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804 EVALUATION OF PEPFAR agencies, donors, and civil society groups that are committed to strengthen- ing country-owned strategies and systems for health. An expert in evalua- tion and planning for health systems, Dr. Stansfield has worked extensively in Africa, Asia, Central America, South America, and the Middle East. She was the founding director of the Health Metrics Network initiative, an innovative partnership hosted by the World Health Organization (WHO) to strengthen health information systems. For 7 years prior to working at WHO, she worked within the newly established Global Health Program for the Bill & Melinda Gates Foundation. There, she was instrumental in shaping strategies and in creating and managing several landmark alliances including the Global Alliance for Vaccines and Immunization; the Global Fund to Fight Tuberculosis, AIDS and Malaria; and the Global Alliance for Improved Nutrition. She has worked in senior positions for Management Sciences for Health in Cambodia, the International Development Research Centre in Ottawa, the U.S. Agency for International Development, and the U.S. Centers for Disease Control and Prevention. Dr. Stansfield has also served in research and teaching roles on the faculties of Addis Ababa University in Ethiopia, McGill University in Montreal, Johns Hopkins Uni- versity in Baltimore, the University of Washington in Seattle, and the Uni- formed Services University of the Health Sciences in Bethesda, Maryland. Dr. Stansfield’s awards include the Alpha Omega Alpha medical honorary, the International College of Surgeons Award, the U.S. Public Health Service Distinguished Service Commendation, a Fulbright Fellowship, and the Yale Tercentennial Medal. Dr. Taha E. Taha is a professor and the co-director of the Infectious Disease Program, Department of Epidemiology, at the Johns Hopkins University Bloomberg School of Public Health. Dr. Taha is also a professor of popu- lation, family and reproductive health at the Johns Hopkins Bloomberg School of Public Health. Dr. Taha is a physician with diverse training and extensive experience in infectious diseases, community medicine, public health, and demography. Dr. Taha is the principal investigator (PI) for the National Institutes of Health (NIH)-funded (2006–2013) Malawi HIV Clinical Trials Unit, a consortium of three institutions including Johns Hopkins University, the Malawi College of Medicine, and the University of North Carolina at Chapel Hill. Previously, Dr. Taha was the PI of two NIH-funded projects in Malawi—the HIV Prevention Trials Network and the HIV Vaccine Trials Network (HVTN). He is also a PI, co-PI, or a co- investigator on multiple other cooperative agreements, subcontracts, and investigator-initiated research and training projects in Malawi funded by NIH, the U.S. Centers for Disease Control and Prevention, and other agen- cies. For more than 15 years, Dr. Taha has directed several large cohort studies and clinical trials in Malawi. His expertise is in conduct of HIV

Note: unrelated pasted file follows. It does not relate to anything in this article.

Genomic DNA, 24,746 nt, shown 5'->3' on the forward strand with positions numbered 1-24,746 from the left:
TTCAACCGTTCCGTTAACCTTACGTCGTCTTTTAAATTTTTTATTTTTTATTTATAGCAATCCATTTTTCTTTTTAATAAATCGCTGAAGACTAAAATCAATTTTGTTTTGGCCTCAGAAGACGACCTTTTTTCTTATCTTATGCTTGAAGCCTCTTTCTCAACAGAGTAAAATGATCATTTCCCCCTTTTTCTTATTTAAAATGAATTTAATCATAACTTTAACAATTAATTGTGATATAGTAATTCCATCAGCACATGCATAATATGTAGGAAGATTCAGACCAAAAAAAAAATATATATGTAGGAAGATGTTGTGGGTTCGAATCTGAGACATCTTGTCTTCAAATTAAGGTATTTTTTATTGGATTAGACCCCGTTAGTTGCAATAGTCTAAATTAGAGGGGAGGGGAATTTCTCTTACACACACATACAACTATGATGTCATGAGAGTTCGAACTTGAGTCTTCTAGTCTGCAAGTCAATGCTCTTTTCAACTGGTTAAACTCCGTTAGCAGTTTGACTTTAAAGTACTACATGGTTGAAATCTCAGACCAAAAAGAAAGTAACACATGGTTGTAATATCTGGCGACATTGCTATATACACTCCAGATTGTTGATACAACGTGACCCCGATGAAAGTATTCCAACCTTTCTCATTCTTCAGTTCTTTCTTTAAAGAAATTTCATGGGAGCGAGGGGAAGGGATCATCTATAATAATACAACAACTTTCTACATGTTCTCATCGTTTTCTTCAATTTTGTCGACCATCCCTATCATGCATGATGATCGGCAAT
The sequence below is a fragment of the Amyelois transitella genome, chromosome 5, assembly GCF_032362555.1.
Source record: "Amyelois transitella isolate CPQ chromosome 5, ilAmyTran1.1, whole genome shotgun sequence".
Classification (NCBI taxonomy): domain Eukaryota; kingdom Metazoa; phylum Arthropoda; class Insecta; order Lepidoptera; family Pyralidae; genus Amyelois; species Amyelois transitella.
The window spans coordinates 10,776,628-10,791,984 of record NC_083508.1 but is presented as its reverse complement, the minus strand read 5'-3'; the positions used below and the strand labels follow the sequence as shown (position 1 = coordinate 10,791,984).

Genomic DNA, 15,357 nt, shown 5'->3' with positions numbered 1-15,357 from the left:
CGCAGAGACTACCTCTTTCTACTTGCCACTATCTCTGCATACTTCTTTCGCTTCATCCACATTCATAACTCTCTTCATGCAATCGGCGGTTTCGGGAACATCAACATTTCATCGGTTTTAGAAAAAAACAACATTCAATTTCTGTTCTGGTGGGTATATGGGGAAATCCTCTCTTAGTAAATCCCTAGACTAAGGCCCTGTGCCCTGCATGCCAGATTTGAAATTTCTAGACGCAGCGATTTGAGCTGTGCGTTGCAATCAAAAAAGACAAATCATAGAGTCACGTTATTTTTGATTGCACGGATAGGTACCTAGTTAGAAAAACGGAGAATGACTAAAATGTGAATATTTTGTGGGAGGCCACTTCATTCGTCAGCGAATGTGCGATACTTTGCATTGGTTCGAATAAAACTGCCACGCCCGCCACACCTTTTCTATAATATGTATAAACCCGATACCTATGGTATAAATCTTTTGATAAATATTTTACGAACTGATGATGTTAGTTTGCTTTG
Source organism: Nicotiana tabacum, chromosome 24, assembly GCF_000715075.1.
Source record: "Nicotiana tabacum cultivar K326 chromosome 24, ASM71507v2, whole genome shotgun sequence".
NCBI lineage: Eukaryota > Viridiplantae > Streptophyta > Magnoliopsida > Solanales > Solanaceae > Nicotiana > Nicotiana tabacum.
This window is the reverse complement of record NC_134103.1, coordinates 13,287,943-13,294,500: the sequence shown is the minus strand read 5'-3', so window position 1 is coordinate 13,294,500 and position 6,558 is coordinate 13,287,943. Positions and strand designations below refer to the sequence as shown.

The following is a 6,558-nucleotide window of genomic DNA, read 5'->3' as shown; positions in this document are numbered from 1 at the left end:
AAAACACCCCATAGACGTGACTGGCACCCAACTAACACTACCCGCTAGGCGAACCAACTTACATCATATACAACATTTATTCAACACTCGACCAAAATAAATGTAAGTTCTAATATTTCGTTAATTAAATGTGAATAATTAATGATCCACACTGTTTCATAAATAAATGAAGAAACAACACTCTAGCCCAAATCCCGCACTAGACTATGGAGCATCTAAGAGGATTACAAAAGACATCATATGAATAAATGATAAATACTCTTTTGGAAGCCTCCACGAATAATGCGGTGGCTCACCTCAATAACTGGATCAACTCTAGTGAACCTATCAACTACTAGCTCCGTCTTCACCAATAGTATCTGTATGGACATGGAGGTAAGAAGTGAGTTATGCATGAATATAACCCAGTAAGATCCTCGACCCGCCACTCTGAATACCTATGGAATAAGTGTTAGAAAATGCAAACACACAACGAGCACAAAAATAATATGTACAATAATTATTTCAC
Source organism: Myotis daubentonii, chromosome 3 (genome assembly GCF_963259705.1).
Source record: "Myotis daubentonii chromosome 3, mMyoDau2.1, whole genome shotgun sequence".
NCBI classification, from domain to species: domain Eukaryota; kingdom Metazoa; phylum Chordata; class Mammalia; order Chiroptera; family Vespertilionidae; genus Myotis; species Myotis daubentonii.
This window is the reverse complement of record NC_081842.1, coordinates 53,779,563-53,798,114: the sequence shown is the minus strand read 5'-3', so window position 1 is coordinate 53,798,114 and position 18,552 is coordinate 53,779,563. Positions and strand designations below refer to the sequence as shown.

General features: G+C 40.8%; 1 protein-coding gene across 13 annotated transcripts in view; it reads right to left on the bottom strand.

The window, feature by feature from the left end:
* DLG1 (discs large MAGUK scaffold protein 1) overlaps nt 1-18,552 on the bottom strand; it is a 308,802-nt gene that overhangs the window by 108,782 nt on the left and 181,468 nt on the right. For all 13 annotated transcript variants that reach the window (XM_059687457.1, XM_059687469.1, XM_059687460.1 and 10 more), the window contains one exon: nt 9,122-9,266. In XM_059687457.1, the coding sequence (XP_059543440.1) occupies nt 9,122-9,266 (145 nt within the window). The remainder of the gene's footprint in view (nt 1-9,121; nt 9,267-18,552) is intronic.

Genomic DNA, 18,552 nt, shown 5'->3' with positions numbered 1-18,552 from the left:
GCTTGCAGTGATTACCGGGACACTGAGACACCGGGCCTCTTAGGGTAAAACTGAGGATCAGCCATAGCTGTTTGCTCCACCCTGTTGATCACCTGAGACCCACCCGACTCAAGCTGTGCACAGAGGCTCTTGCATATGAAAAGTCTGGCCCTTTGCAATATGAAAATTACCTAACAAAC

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APPENDIX D 805 epidemiologic studies in sexually transmitted infections, malaria, and other tropical diseases. He has published extensively in the fields of HIV and sexually transmitted diseases and has participated in teaching of gradu- ate medical and public health students and postdoctoral fellows in several countries in Africa. Dr. Kathryn Whetten is a professor of public policy and global health at Duke University. She holds joint appointments in community and family medicine and nursing. She is the director of the Center for Health Policy and Health Inequities Research and is the research director for the Hart Fellows Program. Dr. Whetten assisted in the creation of Duke’s Global Health Institute, of which she is a member. Dr. Whetten’s research focuses on understanding disparities in health and well-being by taking into ac- count characteristics at the individual, family, community, and policy levels. Her research attempts to account for lifecourse events, such as childhood trauma, neglect, and abuse on current beliefs, health-related behaviors, and health outcomes. She then tests interventions designed to mitigate past negative experiences and improve outcomes. The target audience for her research is health policy analysts and decision makers, administrators, and clinicians. Dr. Whetten’s area of study involves the identification of barri- ers to positive health outcomes, the creation of models of care that reduce barriers to care in a changing financial environment, the evaluation of such models, and engaging in the policy debate. Much of Dr. Whetten’s current research focuses on two of the most difficult populations to serve: those living with HIV, mental health, and/or substance disorders living around the world and children who have been orphaned or abandoned. Dr. Whetten has led more than 20 federally funded research grants and is the author of 3 books and more than 60 peer-reviewed articles. Currently, Dr. Whetten and her intervention, service, and research team have research projects that address issues surrounding HIV/AIDS, mental health, substance abuse, be- ing orphaned, social justice, and poverty in the U.S. Deep South, Tanzania, Kenya, Ethiopia, India (including Nagaland), Cambodia, Malawi, Cam- eroon, and Russia. A few of the research projects are “Positive Outcomes for Children Orphaned by AIDS,” “Coping with HIV/AIDS in Tanzania,” “Integrative Treatment Model for Substance Abusing Women in Russia,” and the “North Carolina HIV/AIDS Training Network.” Dr. Whetten re- ceived her Ph.D. in population health research at the University of North Carolina at Chapel Hill. Dr. Catherine M. Wilfert graduated with distinction from Stanford College in 1958 and then attended Harvard Medical School. Her internship was at Boston City Hospital, and her residency was at North Carolina Baptist Hos- pital and Children’s Hospital Medical Center, Boston. In 1964, Dr. Wilfert